Jeremy Corbyn likes the passive voice.
The British Labour leader is facing renewed criticism over his visit to a cemetery in Tunisia in 2014. Newly published photographs show Corbyn holding a wreath in front of a plaque commemorating three members of Black September, the Palestinian terror group that murdered 11 Israelis at the 1972 Munich Olympics.
It’s not the first time Corbyn has come under scrutiny over his cemetery visit. Back in 2014, Corbyn touted his trip in a column, writing: “Wreaths were laid at the graves of those who died on that day and on the graves of others killed by Mossad agents in Paris in 1991.” The Sunday Times described the latter as “an apparent reference” to Atef Bseiso, the former head of intelligence for the PLO who was allegedly involved in the 1972 Munich massacre. Assassins shot Bseiso in 1992 in Paris. He is buried in the same Tunisian cemetery.
Corbyn once described the members of Hamas and Hezbollah, both designated terror groups, as “friends.” Back in April, news reports revealed that he belonged to private Facebook groups that routinely circulated anti-Jewish conspiracy theories. Corbyn has also drawn parallels between the Nazi occupation of European countries during World War II and Israeli presence in the West Bank — and, on another occasion, Israel and the Islamic State.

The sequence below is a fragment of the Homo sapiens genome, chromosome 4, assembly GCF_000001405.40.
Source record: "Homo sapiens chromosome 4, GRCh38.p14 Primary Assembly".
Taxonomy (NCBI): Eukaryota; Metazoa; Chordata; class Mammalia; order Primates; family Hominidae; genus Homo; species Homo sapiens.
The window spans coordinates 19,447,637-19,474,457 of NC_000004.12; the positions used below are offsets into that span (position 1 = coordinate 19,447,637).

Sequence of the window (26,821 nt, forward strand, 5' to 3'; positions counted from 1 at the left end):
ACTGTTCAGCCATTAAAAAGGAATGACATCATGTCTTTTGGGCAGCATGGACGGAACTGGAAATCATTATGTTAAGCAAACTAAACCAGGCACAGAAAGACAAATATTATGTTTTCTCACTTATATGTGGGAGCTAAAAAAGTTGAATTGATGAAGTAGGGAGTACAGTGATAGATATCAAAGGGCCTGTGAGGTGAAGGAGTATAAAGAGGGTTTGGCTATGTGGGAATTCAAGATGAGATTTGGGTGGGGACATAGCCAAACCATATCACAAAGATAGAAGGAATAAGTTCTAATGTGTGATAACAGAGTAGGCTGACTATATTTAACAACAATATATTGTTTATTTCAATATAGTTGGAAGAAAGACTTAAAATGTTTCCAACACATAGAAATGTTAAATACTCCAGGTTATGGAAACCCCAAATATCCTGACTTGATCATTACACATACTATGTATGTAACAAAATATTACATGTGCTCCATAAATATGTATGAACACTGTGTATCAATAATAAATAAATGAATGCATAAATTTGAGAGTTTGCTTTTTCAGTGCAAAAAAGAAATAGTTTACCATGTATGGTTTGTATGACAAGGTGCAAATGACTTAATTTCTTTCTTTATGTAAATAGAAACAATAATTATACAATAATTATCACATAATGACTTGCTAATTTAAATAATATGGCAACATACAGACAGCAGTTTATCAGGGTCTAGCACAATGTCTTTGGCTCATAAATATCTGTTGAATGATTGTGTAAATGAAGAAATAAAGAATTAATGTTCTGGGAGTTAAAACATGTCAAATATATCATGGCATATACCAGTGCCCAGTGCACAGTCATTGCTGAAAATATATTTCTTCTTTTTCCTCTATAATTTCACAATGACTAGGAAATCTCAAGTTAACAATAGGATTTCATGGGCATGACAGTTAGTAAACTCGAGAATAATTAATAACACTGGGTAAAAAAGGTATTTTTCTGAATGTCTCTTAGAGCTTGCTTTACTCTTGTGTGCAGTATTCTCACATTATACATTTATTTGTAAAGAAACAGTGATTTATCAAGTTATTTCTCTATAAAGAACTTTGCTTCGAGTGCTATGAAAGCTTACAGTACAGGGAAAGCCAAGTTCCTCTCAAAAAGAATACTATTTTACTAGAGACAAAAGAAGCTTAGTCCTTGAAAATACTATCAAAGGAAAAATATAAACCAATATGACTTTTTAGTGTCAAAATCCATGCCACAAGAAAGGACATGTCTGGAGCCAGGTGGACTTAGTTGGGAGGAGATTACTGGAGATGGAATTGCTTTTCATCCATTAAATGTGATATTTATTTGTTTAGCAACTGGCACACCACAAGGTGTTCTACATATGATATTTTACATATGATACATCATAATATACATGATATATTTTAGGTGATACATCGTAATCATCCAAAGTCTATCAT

Corbyn has explained his presence at the wreath-laying ceremony by claiming that he was commemorating the 47 Palestinians who died after an Israeli airstrike there in 1985. His spokesmen have denied that the wreath-laying ceremony had “anything to do” with Bseiso. He’s offered regrets for decision to call Hezbollah and Hamas his “friends.” And he’s claimed his on Israel and Islamic states was a mere slip of the tongue. It’s all a big misunderstanding, he would have us believe.
The recent photographs of Corbyn in Tunisia only confirm what we already knew about the Labour leader: He’s an anti-Semite and a liar. How did such a man rise to such heights in a modern liberal democracy?
Mistakes were made.